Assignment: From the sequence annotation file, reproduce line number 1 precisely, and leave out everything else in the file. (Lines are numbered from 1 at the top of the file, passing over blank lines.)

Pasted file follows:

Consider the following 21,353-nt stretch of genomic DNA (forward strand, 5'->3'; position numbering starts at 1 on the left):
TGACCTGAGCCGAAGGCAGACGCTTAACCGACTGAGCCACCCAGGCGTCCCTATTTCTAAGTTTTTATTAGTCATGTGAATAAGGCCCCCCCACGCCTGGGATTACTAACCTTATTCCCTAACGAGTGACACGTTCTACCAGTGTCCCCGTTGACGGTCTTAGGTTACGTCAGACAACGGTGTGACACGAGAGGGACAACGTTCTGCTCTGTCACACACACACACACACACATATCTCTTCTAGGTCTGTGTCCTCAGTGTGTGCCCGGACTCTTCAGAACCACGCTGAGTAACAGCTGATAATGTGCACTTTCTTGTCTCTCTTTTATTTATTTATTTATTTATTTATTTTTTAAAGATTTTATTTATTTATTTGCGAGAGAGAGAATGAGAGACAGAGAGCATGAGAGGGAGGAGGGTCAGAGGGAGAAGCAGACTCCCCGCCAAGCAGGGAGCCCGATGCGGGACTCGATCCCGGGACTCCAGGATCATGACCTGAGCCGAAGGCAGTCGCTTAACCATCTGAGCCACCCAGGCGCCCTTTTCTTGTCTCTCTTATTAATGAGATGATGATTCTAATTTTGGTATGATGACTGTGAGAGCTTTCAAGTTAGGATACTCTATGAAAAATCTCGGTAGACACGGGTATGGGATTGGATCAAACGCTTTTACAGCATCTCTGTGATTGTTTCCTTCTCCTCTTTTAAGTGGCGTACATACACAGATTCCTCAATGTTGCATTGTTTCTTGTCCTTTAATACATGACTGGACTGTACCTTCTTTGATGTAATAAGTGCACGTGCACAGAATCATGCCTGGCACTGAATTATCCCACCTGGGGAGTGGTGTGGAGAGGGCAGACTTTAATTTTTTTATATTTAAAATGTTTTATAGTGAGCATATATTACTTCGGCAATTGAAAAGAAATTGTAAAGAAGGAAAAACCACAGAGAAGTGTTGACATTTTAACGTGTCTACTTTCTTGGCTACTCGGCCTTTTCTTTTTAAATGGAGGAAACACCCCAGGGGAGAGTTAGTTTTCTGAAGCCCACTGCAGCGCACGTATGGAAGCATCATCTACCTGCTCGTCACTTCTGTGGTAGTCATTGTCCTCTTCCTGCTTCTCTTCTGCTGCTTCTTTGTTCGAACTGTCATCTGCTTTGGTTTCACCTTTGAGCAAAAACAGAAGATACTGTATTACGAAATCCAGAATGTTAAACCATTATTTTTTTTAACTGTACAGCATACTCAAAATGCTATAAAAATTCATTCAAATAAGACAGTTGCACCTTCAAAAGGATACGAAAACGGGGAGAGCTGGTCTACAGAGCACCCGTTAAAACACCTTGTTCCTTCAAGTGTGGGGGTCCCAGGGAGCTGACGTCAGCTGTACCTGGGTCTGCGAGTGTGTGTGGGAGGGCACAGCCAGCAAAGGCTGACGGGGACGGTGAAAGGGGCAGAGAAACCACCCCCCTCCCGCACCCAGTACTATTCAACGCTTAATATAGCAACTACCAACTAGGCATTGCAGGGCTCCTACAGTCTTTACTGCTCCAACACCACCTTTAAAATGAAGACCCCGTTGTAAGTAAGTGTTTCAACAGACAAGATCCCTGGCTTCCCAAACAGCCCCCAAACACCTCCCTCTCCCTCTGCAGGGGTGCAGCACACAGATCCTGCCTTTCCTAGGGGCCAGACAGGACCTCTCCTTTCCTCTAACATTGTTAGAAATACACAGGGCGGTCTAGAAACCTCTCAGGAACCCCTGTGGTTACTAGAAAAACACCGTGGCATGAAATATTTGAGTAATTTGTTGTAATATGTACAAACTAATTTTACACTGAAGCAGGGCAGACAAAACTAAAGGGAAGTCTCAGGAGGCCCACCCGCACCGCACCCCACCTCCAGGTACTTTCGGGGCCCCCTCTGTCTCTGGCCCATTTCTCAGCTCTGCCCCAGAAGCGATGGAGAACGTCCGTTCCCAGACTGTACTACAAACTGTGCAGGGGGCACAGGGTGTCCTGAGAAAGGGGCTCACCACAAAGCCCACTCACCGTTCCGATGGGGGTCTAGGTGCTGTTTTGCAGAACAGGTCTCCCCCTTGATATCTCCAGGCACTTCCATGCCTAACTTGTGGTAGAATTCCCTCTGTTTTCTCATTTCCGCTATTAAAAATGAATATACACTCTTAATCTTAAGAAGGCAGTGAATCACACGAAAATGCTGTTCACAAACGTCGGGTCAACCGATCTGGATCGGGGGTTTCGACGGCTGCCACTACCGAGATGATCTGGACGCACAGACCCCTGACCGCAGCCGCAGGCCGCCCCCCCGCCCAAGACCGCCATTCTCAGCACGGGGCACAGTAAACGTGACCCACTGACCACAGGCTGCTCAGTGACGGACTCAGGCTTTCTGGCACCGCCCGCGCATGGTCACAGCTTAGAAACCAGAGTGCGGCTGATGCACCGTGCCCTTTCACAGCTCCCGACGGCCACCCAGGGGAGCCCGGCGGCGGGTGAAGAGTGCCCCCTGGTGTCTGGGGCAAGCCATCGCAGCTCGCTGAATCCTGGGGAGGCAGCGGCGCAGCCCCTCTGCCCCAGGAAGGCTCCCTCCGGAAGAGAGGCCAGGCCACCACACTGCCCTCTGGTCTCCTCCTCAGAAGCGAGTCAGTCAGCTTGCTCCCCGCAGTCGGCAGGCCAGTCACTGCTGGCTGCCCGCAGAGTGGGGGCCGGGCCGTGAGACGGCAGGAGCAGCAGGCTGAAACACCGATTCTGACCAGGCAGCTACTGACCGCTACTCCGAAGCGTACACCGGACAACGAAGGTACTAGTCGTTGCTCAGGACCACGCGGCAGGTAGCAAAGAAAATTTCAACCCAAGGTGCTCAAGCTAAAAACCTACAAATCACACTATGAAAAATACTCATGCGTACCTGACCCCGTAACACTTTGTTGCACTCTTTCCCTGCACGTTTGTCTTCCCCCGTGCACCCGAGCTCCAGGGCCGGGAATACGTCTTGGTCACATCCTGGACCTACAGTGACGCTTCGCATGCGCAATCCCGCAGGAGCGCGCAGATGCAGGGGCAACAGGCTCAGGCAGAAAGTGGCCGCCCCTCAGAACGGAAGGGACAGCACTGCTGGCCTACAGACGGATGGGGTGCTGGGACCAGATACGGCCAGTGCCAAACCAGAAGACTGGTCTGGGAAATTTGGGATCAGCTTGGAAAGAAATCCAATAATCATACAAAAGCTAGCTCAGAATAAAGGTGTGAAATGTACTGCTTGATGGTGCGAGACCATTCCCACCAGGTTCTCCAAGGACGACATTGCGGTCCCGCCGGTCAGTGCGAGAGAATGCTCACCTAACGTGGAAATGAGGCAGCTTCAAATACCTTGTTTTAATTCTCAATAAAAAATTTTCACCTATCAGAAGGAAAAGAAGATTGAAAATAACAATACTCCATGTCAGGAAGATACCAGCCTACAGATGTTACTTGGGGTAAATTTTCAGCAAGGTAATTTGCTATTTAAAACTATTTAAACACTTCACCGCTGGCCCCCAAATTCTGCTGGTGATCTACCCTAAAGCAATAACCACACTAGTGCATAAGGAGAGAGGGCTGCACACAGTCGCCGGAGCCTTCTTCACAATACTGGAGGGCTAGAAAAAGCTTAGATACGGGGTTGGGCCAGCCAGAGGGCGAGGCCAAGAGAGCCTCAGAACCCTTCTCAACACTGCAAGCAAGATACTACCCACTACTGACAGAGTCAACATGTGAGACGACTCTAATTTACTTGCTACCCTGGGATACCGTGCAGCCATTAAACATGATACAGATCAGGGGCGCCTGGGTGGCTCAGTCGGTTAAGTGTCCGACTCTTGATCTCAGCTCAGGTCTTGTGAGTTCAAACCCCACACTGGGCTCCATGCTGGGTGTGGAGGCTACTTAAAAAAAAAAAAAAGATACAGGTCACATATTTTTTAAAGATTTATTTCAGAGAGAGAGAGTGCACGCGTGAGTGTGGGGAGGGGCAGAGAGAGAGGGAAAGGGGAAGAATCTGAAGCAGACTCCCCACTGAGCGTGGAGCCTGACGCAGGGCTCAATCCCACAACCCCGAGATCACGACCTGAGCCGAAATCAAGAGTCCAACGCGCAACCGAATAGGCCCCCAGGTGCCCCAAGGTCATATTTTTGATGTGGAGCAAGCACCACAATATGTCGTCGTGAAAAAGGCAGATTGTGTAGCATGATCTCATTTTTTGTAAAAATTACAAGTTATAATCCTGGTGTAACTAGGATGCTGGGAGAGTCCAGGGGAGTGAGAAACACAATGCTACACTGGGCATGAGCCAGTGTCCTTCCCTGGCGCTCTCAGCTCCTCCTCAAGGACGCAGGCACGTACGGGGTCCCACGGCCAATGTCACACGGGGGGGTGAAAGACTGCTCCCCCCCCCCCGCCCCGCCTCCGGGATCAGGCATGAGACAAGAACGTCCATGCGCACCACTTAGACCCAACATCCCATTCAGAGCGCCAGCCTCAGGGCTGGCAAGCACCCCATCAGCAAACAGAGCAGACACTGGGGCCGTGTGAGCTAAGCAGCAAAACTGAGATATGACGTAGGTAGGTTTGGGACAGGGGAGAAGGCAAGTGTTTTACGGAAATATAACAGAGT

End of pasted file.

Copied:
Consider the following 21,353-nt stretch of genomic DNA (forward strand, 5'->3'; position numbering starts at 1 on the left):